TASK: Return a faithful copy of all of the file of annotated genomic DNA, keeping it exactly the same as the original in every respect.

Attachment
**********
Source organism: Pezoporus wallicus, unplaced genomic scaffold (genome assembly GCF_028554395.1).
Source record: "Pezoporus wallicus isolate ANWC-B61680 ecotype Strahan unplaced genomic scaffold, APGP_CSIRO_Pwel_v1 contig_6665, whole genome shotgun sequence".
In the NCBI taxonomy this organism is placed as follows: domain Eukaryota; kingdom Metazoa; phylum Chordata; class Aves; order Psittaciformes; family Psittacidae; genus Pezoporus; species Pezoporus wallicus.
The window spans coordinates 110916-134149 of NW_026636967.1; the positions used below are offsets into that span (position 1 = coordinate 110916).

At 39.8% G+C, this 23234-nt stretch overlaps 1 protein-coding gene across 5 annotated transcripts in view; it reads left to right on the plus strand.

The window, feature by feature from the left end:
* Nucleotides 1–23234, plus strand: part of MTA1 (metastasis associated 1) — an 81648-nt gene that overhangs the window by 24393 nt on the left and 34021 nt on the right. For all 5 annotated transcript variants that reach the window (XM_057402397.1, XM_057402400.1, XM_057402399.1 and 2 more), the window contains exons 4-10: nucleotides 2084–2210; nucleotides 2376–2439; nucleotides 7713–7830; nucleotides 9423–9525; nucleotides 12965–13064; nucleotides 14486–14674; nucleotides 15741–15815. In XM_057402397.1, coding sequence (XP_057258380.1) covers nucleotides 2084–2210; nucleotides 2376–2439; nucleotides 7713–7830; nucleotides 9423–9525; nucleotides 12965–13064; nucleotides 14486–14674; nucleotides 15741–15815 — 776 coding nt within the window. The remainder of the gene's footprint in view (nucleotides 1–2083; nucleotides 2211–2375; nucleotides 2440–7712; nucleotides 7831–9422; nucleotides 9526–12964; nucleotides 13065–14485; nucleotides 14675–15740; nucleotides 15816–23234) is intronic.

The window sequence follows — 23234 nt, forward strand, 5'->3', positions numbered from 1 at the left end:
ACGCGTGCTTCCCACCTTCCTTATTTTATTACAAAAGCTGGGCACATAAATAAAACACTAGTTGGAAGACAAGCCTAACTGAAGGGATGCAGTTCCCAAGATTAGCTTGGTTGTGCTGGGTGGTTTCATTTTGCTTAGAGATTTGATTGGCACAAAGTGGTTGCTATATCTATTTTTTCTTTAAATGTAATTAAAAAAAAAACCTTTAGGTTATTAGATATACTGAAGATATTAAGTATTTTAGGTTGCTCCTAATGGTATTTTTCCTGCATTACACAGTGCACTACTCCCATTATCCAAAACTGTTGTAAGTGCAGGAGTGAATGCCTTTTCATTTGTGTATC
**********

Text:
Source organism: Pezoporus wallicus, unplaced genomic scaffold (genome assembly GCF_028554395.1).
Source record: "Pezoporus wallicus isolate ANWC-B61680 ecotype Strahan unplaced genomic scaffold, APGP_CSIRO_Pwel_v1 contig_6665, whole genome shotgun sequence".
In the NCBI taxonomy this organism is placed as follows: domain Eukaryota; kingdom Metazoa; phylum Chordata; class Aves; order Psittaciformes; family Psittacidae; genus Pezoporus; species Pezoporus wallicus.
The window spans coordinates 110916-134149 of NW_026636967.1; the positions used below are offsets into that span (position 1 = coordinate 110916).

At 39.8% G+C, this 23234-nt stretch overlaps 1 protein-coding gene across 5 annotated transcripts in view; it reads left to right on the plus strand.

The window, feature by feature from the left end:
* Nucleotides 1–23234, plus strand: part of MTA1 (metastasis associated 1) — an 81648-nt gene that overhangs the window by 24393 nt on the left and 34021 nt on the right. For all 5 annotated transcript variants that reach the window (XM_057402397.1, XM_057402400.1, XM_057402399.1 and 2 more), the window contains exons 4-10: nucleotides 2084–2210; nucleotides 2376–2439; nucleotides 7713–7830; nucleotides 9423–9525; nucleotides 12965–13064; nucleotides 14486–14674; nucleotides 15741–15815. In XM_057402397.1, coding sequence (XP_057258380.1) covers nucleotides 2084–2210; nucleotides 2376–2439; nucleotides 7713–7830; nucleotides 9423–9525; nucleotides 12965–13064; nucleotides 14486–14674; nucleotides 15741–15815 — 776 coding nt within the window. The remainder of the gene's footprint in view (nucleotides 1–2083; nucleotides 2211–2375; nucleotides 2440–7712; nucleotides 7831–9422; nucleotides 9526–12964; nucleotides 13065–14485; nucleotides 14675–15740; nucleotides 15816–23234) is intronic.

The window sequence follows — 23234 nt, forward strand, 5'->3', positions numbered from 1 at the left end:
ACGCGTGCTTCCCACCTTCCTTATTTTATTACAAAAGCTGGGCACATAAATAAAACACTAGTTGGAAGACAAGCCTAACTGAAGGGATGCAGTTCCCAAGATTAGCTTGGTTGTGCTGGGTGGTTTCATTTTGCTTAGAGATTTGATTGGCACAAAGTGGTTGCTATATCTATTTTTTCTTTAAATGTAATTAAAAAAAAAACCTTTAGGTTATTAGATATACTGAAGATATTAAGTATTTTAGGTTGCTCCTAATGGTATTTTTCCTGCATTACACAGTGCACTACTCCCATTATCCAAAACTGTTGTAAGTGCAGGAGTGAATGCCTTTTCATTTGTGTATC